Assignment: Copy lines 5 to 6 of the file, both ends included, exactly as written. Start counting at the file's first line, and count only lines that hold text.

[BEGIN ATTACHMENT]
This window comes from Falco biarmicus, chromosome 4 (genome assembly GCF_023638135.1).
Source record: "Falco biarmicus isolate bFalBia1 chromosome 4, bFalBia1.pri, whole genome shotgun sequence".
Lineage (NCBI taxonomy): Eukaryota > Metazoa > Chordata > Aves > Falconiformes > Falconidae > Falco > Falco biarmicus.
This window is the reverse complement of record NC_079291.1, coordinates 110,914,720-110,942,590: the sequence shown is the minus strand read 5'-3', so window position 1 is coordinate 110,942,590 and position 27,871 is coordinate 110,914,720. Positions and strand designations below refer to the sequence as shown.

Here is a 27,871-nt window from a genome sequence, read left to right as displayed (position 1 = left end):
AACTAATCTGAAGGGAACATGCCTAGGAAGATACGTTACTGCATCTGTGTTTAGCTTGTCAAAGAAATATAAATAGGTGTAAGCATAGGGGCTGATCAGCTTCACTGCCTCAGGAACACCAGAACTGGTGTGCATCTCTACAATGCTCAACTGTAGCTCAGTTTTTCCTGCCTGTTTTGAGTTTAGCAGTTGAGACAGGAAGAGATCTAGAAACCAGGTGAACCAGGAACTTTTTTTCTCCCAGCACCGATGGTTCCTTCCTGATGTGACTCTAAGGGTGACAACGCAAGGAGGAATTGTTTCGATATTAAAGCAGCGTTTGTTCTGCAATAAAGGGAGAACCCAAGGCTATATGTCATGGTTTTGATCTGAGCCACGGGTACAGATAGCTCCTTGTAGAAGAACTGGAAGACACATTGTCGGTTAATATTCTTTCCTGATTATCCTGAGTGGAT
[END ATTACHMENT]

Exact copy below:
Here is a 27,871-nt window from a genome sequence, read left to right as displayed (position 1 = left end):
AACTAATCTGAAGGGAACATGCCTAGGAAGATACGTTACTGCATCTGTGTTTAGCTTGTCAAAGAAATATAAATAGGTGTAAGCATAGGGGCTGATCAGCTTCACTGCCTCAGGAACACCAGAACTGGTGTGCATCTCTACAATGCTCAACTGTAGCTCAGTTTTTCCTGCCTGTTTTGAGTTTAGCAGTTGAGACAGGAAGAGATCTAGAAACCAGGTGAACCAGGAACTTTTTTTCTCCCAGCACCGATGGTTCCTTCCTGATGTGACTCTAAGGGTGACAACGCAAGGAGGAATTGTTTCGATATTAAAGCAGCGTTTGTTCTGCAATAAAGGGAGAACCCAAGGCTATATGTCATGGTTTTGATCTGAGCCACGGGTACAGATAGCTCCTTGTAGAAGAACTGGAAGACACATTGTCGGTTAATATTCTTTCCTGATTATCCTGAGTGGAT